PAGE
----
*. I’ll start with the book. Irvine Welsh was among the first of a generation of bad-boy authors who burst on to the scene around the same time, with early bestsellers being quickly adapted into movies. Think Bret Easton Ellis (American Psycho, 1993 and 2000) and Chuck Palahniuk (Fight Club, 1996 and 1999).
*. Trainspotting is usually described as a novel but always struck me as a series of linked stories (there is a difference). It was a smash success when it came out in 1993, leading to this fairly quick adaptation. Then after Trainspotting Welsh, like Ellis after American Psycho and Palahniuk after Fight Club, went into an almost instant decline. I appreciated Filth, but found the rest of Welsh’s output nearly unreadable. Glamorama wasn’t bad, but I can’t look at anything by Ellis after that. Palahniuk was a total one-hit wonder.
*. Danny Boyle gives Welsh a lot of the credit for the movie Trainspotting but I think this is being very generous. It’s a good book, but a better movie. Screenwriter John Hodge did a terrific adaptation, cutting a lot of the unfilmable parts while giving the whole a structure and a bit of heart. Welsh’s book I remember as being a nastier bit of work. I get the sense reading Welsh that he really hates people, and the feel of the movie is quite a bit different.
*. Hodge did, however, leave out any explanation of where the title came from. At least I don’t recall the business of trainspotting ever coming up. This is the sort of thing that drove Leslie Halliwell crazy, and he had a point.
*. A nice assembly of talent on the way up. Director Danny Boyle and writer Hodge getting together again after Shallow Grave (they’d go on to further collaborations). And an ensemble cast that gelled perfectly. Ewan McGregor, also back from Shallow Grave, as Renton. Ewen Bremner as the caricature Spud. Jonny Lee Miller as a glam Sick Boy. Robert Carlyle as Begbie, sporting a moustache that projects a surprising amount of threat.
*. And introducing Kelly Macdonald, who’d been working as a barmaid and answered an open casting call. I guess there is something in being a natural, a quality some people have when it comes to acting. I’m not alone in wishing there was more between Rent Boy and Diane here, and Boyle and Hodge tried their best to expand her character. It’s just that in the end this is a movie about the lads.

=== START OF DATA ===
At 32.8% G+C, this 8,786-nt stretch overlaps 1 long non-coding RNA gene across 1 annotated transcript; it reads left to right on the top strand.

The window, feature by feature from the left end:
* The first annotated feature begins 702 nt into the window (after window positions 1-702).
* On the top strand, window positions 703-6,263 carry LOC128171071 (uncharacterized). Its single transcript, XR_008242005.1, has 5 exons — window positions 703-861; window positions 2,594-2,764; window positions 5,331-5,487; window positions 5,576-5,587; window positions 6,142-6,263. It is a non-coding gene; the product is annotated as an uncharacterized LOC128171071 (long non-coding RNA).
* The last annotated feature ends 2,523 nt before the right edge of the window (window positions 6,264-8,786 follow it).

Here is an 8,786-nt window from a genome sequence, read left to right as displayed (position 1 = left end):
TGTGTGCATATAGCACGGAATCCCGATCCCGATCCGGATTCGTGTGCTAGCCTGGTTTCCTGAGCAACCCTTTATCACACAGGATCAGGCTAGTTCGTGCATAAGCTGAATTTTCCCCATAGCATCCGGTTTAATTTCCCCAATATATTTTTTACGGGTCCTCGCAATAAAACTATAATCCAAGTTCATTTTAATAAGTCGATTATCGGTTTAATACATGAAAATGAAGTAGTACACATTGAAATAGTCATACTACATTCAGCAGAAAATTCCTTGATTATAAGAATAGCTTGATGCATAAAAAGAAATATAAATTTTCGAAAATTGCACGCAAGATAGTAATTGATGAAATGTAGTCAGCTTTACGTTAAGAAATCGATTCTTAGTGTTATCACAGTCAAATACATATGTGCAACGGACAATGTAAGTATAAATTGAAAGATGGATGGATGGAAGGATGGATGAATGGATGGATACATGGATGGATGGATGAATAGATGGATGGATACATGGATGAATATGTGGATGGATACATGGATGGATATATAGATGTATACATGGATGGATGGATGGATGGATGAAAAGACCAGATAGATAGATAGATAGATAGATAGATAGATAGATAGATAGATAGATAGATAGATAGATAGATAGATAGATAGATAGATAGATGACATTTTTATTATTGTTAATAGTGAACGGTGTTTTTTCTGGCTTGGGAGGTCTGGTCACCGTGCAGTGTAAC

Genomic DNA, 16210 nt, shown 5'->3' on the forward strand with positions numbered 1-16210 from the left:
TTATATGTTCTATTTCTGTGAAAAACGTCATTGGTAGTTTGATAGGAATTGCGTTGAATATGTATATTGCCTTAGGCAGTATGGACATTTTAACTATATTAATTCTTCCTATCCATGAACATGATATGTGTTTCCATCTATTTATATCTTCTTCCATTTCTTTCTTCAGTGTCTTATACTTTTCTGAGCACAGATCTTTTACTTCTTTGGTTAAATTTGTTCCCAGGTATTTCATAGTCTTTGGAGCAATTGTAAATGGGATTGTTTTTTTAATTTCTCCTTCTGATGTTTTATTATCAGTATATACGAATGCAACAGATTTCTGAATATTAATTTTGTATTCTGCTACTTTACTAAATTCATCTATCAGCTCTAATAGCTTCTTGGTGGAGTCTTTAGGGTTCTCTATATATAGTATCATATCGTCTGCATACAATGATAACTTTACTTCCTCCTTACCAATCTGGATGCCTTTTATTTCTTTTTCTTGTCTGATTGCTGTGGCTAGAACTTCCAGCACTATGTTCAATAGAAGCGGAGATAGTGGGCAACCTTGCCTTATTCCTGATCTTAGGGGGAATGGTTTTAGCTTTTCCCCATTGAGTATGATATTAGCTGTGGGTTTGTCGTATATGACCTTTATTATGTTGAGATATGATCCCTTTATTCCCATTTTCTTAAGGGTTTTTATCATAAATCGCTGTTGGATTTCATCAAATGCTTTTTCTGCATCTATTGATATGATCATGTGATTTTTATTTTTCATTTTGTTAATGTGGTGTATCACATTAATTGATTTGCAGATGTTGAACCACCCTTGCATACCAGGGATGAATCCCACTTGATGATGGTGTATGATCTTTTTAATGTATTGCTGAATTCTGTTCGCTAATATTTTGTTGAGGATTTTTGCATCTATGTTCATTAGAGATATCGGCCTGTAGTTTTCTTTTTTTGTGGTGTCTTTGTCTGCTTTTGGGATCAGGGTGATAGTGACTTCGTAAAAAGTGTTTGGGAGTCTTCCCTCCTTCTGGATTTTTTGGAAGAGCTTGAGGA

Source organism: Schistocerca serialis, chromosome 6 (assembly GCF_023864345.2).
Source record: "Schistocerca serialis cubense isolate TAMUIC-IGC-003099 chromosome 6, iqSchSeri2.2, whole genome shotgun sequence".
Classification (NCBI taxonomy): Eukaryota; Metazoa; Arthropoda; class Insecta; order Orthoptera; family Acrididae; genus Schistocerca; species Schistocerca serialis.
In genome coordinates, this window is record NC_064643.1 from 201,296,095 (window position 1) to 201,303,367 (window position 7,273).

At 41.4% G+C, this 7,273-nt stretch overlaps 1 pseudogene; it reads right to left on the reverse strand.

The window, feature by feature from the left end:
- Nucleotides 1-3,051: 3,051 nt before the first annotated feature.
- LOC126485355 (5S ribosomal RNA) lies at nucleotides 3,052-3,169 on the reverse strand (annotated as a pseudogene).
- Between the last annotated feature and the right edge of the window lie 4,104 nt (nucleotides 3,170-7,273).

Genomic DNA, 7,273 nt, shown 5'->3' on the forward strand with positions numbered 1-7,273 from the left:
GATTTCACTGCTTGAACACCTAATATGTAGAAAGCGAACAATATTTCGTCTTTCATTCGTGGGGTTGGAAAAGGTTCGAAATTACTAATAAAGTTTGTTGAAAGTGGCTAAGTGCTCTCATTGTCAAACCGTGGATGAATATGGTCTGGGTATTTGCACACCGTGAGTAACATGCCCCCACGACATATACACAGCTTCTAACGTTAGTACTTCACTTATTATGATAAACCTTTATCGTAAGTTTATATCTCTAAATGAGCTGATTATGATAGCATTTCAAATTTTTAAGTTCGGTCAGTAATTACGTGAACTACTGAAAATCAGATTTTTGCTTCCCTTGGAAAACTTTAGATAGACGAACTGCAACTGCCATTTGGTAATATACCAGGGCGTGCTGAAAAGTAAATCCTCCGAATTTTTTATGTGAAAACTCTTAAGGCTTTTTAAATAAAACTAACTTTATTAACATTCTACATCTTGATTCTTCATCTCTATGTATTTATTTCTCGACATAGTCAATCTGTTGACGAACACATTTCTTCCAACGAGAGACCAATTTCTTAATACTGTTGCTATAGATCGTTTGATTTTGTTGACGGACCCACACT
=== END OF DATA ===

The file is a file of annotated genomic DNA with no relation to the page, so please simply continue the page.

*. Directed in what was known then as the flashy MTV style, which worked well with the soundtrack. (Today I’m not sure that reference works, as MTV turned away from playing music and music videos are no longer on the cutting edge of visual culture.) When T2 came out twenty years later it wouldn’t have the same edge, though that’s not to say that this movie is merely fashionable. I think it’s effective. Even if things like the freeze frames were done, in Boyle’s admission, “just because it was cool to freeze your favourite shot.”
*. Boyle also remarks in his commentary, and quite correctly, that all the flash in the world can’t help a movie where you don’t care about the characters. I think this is the real triumph of Trainspotting, as I didn’t care for the characters in the book, and wouldn’t want to meet any of the guys in the movie, but I still found them sympathetic beyond the conventional “wages of sin is death” message tossed in with the drug use. These aren’t nice people, and none of them are redeemed.
*. Instead they’re launched at us, and into our world, like a virus. Sick Boy is going into “business” and Renton is a star on the rise. The way he leaves the others at the end must have been meant to recall Johnny walking away with his girlfriend’s money at the end of Naked, but I don’t recall Hodge or Boyle mentioning the connection on the commentary.
*. I think that in 1996 we could see how everyone was going to turn out, and the reunion in T2 was unnecessary. Watching the films together now, the first time still seems fresher. For whatever reason, and I’m thinking again of the literary zeitgeist too, follow-ups seemed to be difficult around this time. Perhaps success was becoming a bigger catastrophe, at least creatively, than ever.